Paul: So you’re kind of flipping the specification on its head. I wouldn’t be planning a website for myself. I would actually be planning the website for my customers.
Zoe: Absolutely. That’s exactly it. If you had a printed brochure, you might have one, but it’s set in stone. You have to give it out to every single person that you speak to, and you have to kind of hope that some of it resonates with what they’re looking for. But with a website, you can be much cleverer because you know where they’re coming from, you know what channel they’re coming from, and you know how they’re going to behave and what they’re looking for. And the likelihood is you’ve got several different kinds of customer and several different types of product. So you have different angles for all of these sales.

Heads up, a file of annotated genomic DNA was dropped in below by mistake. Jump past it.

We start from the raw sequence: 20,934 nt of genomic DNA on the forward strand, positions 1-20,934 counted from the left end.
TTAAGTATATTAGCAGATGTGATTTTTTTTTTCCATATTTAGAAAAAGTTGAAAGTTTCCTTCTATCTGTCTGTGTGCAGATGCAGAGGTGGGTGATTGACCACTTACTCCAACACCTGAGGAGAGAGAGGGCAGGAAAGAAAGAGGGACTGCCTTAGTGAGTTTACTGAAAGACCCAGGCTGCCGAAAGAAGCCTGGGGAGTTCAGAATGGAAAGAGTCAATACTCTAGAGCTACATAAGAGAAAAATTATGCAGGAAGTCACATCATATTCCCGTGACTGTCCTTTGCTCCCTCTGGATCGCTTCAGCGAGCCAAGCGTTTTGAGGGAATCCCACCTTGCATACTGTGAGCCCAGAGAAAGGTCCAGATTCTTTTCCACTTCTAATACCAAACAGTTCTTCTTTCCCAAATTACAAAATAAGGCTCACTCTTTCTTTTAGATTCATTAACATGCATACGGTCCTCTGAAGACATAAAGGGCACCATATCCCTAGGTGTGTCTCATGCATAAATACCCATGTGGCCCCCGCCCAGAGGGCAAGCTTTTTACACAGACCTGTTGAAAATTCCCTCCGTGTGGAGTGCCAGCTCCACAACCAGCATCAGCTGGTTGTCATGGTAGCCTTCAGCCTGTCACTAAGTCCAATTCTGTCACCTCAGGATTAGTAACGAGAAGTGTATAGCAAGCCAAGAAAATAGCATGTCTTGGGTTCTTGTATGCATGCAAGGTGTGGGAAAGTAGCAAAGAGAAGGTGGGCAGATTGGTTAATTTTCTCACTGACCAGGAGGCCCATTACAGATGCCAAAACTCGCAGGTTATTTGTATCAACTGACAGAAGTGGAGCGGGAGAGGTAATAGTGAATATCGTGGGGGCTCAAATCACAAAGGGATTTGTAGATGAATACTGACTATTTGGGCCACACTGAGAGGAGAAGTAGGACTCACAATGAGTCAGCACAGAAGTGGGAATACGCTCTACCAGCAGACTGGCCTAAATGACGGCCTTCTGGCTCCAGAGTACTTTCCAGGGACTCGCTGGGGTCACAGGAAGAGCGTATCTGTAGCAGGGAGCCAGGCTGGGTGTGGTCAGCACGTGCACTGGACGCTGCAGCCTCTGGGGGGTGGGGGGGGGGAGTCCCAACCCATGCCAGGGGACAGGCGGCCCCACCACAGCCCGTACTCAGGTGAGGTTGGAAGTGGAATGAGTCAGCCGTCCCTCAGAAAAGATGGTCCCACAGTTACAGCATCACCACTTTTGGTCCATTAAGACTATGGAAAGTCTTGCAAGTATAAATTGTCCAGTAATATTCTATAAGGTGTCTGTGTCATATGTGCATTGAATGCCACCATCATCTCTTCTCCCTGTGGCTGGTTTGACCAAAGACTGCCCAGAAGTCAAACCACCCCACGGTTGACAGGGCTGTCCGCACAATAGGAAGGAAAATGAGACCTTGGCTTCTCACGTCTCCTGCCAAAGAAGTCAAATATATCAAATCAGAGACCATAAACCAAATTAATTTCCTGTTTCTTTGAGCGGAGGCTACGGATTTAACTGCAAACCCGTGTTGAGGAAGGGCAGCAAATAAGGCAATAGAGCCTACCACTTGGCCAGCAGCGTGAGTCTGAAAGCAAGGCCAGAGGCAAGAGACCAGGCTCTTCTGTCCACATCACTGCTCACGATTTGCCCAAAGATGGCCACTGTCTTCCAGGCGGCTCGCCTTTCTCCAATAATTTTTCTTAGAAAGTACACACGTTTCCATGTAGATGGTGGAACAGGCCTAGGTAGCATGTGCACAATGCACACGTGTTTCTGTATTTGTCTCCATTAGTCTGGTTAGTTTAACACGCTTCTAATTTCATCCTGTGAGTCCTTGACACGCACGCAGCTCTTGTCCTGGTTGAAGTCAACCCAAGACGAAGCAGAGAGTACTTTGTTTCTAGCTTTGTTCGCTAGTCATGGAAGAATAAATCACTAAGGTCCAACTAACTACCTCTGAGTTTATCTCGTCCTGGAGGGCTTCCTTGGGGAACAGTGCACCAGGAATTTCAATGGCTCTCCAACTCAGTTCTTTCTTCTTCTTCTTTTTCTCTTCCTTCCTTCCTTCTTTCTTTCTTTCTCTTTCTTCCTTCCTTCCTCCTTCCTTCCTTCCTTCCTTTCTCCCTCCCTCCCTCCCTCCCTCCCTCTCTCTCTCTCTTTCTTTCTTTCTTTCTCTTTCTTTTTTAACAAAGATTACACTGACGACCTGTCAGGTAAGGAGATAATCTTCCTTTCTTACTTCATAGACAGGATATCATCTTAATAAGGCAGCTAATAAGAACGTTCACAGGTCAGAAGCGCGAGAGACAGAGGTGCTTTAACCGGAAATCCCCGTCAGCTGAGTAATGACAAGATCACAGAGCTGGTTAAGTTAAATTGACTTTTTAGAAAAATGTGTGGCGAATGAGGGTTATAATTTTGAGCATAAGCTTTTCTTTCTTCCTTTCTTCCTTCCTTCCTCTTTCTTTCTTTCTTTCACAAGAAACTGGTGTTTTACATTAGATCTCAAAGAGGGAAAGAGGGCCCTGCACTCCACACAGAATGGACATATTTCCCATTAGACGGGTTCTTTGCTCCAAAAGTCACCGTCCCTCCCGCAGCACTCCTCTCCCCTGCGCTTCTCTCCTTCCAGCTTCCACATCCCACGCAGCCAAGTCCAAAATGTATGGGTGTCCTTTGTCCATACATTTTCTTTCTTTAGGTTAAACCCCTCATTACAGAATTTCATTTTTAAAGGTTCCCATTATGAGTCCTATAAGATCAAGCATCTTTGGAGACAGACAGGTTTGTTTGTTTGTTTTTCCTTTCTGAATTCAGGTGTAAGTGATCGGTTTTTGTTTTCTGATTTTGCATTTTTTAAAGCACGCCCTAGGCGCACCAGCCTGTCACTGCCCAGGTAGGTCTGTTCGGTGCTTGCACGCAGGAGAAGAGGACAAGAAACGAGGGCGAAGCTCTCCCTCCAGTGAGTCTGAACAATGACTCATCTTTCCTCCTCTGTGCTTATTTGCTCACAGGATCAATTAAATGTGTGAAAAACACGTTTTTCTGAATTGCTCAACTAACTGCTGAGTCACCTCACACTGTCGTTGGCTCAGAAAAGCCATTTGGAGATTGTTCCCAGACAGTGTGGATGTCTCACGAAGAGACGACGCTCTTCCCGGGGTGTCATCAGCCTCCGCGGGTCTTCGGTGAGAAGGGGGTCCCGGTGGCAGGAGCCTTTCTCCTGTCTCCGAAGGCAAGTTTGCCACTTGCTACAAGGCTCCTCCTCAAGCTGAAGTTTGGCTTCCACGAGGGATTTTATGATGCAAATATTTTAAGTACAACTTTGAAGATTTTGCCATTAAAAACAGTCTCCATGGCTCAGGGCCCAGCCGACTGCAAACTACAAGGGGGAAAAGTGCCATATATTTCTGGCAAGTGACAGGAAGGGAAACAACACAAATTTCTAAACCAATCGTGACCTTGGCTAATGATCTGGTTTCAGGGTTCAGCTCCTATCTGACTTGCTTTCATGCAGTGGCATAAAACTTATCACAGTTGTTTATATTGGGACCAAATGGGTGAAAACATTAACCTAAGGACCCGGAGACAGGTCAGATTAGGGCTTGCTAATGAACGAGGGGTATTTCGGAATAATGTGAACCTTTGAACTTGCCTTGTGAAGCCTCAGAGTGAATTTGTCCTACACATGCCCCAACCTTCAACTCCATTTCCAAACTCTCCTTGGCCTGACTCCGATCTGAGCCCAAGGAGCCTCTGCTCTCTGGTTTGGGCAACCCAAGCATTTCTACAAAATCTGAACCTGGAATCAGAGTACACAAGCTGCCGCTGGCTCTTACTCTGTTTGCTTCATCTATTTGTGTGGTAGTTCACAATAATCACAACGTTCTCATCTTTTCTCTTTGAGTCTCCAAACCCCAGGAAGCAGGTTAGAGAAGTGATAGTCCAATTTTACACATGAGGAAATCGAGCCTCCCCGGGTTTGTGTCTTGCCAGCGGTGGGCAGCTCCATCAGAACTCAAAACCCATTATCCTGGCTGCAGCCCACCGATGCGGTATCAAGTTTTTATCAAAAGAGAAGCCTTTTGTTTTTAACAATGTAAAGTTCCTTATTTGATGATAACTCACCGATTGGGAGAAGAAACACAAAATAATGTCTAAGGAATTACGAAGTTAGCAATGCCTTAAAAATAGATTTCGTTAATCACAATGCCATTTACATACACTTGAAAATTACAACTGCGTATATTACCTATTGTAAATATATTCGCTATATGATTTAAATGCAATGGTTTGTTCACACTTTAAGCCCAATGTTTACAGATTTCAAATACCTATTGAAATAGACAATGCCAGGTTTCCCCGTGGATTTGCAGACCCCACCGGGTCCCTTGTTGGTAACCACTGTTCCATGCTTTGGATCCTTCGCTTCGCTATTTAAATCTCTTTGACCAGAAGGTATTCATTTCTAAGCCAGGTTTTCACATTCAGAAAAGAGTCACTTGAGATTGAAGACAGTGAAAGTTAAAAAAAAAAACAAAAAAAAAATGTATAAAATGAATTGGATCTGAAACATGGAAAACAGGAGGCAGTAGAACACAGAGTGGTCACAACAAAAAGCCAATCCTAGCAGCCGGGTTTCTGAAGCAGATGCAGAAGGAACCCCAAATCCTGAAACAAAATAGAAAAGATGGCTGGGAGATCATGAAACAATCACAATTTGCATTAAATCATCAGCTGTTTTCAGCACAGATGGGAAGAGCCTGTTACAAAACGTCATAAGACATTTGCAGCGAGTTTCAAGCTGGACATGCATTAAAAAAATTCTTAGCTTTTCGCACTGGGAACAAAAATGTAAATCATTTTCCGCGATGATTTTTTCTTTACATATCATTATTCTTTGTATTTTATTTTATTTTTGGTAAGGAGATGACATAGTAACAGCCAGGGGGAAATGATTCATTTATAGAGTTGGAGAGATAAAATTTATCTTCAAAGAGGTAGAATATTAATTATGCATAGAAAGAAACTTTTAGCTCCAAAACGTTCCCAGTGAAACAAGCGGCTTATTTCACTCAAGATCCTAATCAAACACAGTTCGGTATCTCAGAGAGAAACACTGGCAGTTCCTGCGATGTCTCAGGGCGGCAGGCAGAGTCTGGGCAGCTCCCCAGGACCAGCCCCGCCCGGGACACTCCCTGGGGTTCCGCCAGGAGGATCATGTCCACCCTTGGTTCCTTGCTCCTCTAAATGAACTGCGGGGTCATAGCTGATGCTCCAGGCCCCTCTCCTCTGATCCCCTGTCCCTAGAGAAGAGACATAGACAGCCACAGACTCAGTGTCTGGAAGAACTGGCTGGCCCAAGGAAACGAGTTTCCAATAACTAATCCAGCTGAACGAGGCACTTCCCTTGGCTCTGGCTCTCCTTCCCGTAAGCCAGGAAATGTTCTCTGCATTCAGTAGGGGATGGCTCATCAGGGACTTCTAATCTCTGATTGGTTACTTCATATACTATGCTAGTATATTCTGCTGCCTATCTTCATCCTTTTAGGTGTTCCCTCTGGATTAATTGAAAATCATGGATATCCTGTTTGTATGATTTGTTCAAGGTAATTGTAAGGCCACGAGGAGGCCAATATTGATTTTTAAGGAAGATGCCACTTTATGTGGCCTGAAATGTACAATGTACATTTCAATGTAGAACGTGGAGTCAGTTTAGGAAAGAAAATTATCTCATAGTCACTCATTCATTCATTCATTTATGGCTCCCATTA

Paul: So where does a website fit in with regards to your overall strategy and brand, because if I was putting together a new business, I’d probably go and get a logo done, obviously I’d get a website done, and I’d get my printed brochure. I’d get all this up, but where does it all tie in to each other?
Zoe: Well, I would say I’m probably a bit biased but a website is fundamental. It is the main thing that they should be tweaking on a regular basis and updating and making sure that it is still working. I’ve been saying for 15 years that a website is never finished, and that’s more true today than it was 15 years ago, because there’s never going to be the end of the data and the information and the insights that you can learn from analytics and from other sources. So it’s, for me, it’s central. Every communication that you have, TV advert or Facebook, is all going to be linking back to your website. It shouldn’t be linking back to the homepage necessarily, but there should be some activity or some call to action on that website to grab that content and that user’s information.